Monday, May 11, 2015

Medicine rotation: Patient death

In the Med rotation, we have selectives. Selectives are when we follow a bunch of people in the specialisation of our choice around for four days (that's two days a week for two weeks). Much to my excitement, I managed to snag the Oncology selective, which I was really looking forward to. And I was right to look forward to it! Three of the four days are up, and I've enjoyed my time on the Onc ward and sitting in on clinics. The things I've seen and learnt (got to watch a lumbar puncture and a bone marrow aspirate) probably aren't going to be super helpful in terms of our exams in third year, but the exposure to this area of medicine has been invaluable.

Also, the Onc interns are so friendly, helpful, and keen to teach! One of them guided me through my first cannulation today, which went great. They've also let me take notes sometimes, but I kept getting lost and couldn't remember what to write where, so they patiently dictated everything. I really couldn't be more grateful. I'm also for grateful for registrars and consultants who take the time to answer my questions on, well, everything. This selective has shown me how painfully little I know about cancer and its symptoms and treatment. I try to time asking questions such that I don't interrupt things, and I don't think the questions I ask are stupid...but then again, you never know. They're probably used to keeping straight faces while answering hilariously stupid questions from patients.

There have been downers, of course. Today I saw a patient who'd deteriorated a shocking amount since the last time I'd been on the ward a week ago, due to new CNS involvement. Also, today I found out that my favourite patient had died over the weekend.

I know, it's dumb to have a favourite patient, especially since I'm a student and none of the patients are mine. It's dumb, I knew it was dumb, but I took a liking to them.

They were the patient I'd written about in my Ward rounds post, and since then, I'd had them as the patient for a BST (bedside tutorial) and seen/talked to them during this selective. This happened over the last three weeks or so, so I inadvertently kept up with the progression of their disease and its treatment. Exactly a week ago, I was told to examine them, and they helpfully showed me where to place my hand to feel the hard mass in their body. They were smiling and cheerful despite looking quite sick -- it would've been hard not to like them. In addition to that, their spouse reminded me a lot of one of my old Chinese teachers, a fact that endeared the spouse to me also. Needless to say, I was rooting for this patient pretty hard.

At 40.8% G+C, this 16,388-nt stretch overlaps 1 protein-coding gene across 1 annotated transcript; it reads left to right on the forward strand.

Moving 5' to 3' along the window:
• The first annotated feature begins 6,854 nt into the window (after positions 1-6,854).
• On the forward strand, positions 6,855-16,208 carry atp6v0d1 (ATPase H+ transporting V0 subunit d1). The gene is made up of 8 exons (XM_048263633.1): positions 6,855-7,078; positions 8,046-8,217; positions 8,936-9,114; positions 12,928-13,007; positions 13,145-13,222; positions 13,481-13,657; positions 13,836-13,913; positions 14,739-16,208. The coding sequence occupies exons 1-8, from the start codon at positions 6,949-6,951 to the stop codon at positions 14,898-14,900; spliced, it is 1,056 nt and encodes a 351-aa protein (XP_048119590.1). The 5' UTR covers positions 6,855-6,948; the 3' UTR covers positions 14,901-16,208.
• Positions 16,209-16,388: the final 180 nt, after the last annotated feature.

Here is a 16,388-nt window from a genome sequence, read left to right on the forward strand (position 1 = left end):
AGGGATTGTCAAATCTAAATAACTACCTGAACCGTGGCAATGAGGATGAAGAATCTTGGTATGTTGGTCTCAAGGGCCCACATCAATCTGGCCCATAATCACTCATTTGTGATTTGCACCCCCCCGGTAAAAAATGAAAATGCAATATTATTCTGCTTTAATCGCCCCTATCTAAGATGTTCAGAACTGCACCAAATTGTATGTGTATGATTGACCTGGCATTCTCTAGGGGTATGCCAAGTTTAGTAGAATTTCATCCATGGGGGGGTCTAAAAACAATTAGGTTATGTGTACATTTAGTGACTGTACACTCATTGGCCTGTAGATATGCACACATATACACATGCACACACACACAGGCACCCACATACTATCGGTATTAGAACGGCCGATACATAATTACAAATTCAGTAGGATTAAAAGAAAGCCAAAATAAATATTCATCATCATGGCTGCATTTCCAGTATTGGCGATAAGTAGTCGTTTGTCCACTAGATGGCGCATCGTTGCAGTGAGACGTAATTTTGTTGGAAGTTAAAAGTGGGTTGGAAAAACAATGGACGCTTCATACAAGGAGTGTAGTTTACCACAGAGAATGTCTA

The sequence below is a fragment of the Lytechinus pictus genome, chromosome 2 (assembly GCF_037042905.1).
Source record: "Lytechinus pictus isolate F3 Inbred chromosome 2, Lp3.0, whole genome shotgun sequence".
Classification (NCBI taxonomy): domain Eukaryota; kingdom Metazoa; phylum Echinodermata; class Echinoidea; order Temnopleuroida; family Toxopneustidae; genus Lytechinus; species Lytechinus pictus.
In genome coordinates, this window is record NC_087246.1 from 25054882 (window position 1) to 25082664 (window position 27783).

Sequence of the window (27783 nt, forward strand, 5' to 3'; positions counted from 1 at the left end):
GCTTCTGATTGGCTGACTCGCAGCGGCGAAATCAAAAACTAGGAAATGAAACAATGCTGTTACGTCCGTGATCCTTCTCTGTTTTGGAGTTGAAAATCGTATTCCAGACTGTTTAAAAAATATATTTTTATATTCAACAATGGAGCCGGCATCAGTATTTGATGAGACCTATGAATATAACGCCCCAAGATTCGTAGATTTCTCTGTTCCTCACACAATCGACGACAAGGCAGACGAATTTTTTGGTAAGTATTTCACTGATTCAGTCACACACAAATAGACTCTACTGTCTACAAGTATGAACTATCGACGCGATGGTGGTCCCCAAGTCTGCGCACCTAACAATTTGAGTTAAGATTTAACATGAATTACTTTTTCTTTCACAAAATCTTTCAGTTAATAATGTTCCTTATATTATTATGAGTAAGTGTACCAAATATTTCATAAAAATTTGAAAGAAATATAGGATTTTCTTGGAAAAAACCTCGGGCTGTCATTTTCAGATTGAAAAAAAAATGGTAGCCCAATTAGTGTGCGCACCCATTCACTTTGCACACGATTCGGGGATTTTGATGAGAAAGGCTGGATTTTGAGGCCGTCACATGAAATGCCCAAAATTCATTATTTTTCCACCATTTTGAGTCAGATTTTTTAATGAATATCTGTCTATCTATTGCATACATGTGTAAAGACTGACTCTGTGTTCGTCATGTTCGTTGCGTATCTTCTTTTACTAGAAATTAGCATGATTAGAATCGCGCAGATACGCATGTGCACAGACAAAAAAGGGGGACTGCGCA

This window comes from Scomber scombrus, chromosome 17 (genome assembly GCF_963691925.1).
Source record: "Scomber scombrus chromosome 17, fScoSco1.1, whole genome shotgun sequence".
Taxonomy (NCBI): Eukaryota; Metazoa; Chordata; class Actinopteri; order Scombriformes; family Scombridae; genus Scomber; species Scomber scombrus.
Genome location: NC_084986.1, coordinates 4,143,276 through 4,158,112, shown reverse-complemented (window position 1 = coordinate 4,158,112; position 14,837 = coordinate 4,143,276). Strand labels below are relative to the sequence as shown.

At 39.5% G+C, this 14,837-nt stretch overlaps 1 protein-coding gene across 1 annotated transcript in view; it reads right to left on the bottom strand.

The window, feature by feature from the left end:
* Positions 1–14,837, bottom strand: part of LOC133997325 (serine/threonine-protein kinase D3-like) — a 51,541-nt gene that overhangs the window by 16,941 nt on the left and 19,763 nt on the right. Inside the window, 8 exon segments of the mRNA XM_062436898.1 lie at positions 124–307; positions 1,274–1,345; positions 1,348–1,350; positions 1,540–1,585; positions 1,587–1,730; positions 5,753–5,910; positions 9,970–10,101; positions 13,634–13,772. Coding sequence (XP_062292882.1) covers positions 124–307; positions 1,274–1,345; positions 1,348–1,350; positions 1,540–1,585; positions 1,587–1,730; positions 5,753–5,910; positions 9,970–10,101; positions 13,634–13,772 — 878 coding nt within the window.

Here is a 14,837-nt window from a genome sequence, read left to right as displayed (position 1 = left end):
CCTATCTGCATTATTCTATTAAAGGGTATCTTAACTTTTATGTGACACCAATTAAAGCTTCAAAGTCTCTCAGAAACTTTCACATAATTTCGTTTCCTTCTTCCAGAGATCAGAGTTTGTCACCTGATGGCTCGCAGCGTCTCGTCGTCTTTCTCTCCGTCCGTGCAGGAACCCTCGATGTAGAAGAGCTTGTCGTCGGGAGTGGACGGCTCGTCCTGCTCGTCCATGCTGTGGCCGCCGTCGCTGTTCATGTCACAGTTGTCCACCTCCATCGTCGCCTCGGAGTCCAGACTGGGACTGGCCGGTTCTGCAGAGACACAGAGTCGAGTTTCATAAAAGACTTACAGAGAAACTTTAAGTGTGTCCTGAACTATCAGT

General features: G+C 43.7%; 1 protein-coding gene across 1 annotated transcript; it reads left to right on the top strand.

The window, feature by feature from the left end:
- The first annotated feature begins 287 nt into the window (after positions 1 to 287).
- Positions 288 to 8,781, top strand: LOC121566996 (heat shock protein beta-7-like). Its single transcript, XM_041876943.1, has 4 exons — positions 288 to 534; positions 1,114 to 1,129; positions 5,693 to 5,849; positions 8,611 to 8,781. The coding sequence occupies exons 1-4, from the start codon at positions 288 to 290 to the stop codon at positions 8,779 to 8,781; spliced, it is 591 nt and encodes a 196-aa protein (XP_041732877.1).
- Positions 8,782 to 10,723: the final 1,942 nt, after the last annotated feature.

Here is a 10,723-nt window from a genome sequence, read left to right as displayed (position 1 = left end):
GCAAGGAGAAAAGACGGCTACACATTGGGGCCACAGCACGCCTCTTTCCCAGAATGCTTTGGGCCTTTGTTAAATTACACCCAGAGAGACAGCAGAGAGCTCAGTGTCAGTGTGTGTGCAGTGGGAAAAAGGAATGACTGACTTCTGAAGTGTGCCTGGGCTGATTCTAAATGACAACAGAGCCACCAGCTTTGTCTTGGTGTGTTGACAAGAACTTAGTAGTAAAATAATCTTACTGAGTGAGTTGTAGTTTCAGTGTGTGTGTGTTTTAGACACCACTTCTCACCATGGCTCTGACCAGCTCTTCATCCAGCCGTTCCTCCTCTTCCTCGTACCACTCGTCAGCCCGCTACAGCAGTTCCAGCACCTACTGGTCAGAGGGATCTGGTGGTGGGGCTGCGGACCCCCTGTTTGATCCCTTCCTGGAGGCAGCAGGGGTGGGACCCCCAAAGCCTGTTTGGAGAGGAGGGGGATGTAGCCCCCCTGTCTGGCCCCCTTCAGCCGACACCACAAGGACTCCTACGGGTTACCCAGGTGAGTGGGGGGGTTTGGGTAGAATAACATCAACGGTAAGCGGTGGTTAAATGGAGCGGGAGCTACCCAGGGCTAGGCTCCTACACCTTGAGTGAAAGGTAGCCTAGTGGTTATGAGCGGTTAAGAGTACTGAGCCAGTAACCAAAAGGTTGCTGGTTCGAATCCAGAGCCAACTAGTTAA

Listening to the doctors catch each other up on what had happened over the weekend this morning left me a bit shell-shocked. Things began to proceed as per normal, but the spouse popped up in the middle of ward rounds and spoke to one of the interns for a bit; I heard them telling him to take care, and he was a bit teary-eyed when he rejoined us. When he couldn't hear, the registrar told us he'd take him aside later and speak to him. The intern seemed to have taken it hard, he said, and he was concerned. I can't tell you how glad this made me. You hear over and over again how emotionally taxing this job can be, and it's just so great to know that there are superiors who care enough to have your back.

Mugging away in pre-clinical years, trying to wrap your brain around the pathophysiology of heart disease and memorise the mechanisms of action of a million different drugs, it's so easy to lose sight of the bigger picture. Being on the Medicine rotation has brought back the humanistic aspect of Medicine, and it's reminded me why I'm here doing what I'm doing. Every person I've encountered on this rotation has taught me something, for which I am grateful; my favourite patient taught me lots.

As we were chatting after I'd had a feel of the mass in their body a week ago, my favourite patient told me that they'd seen me around the hospital and remembered me. I beamed and told them I remembered them too. Little did both of us know, this would hold true always. Everyone remembers their first experience with patient death, right? I'm pretty sure I always will.

Rest in peace, favourite patient. Thankyou for everything.

P.S. My not using the names of the interns was a conscious decision; it was meant to deidentify, not depersonalise.

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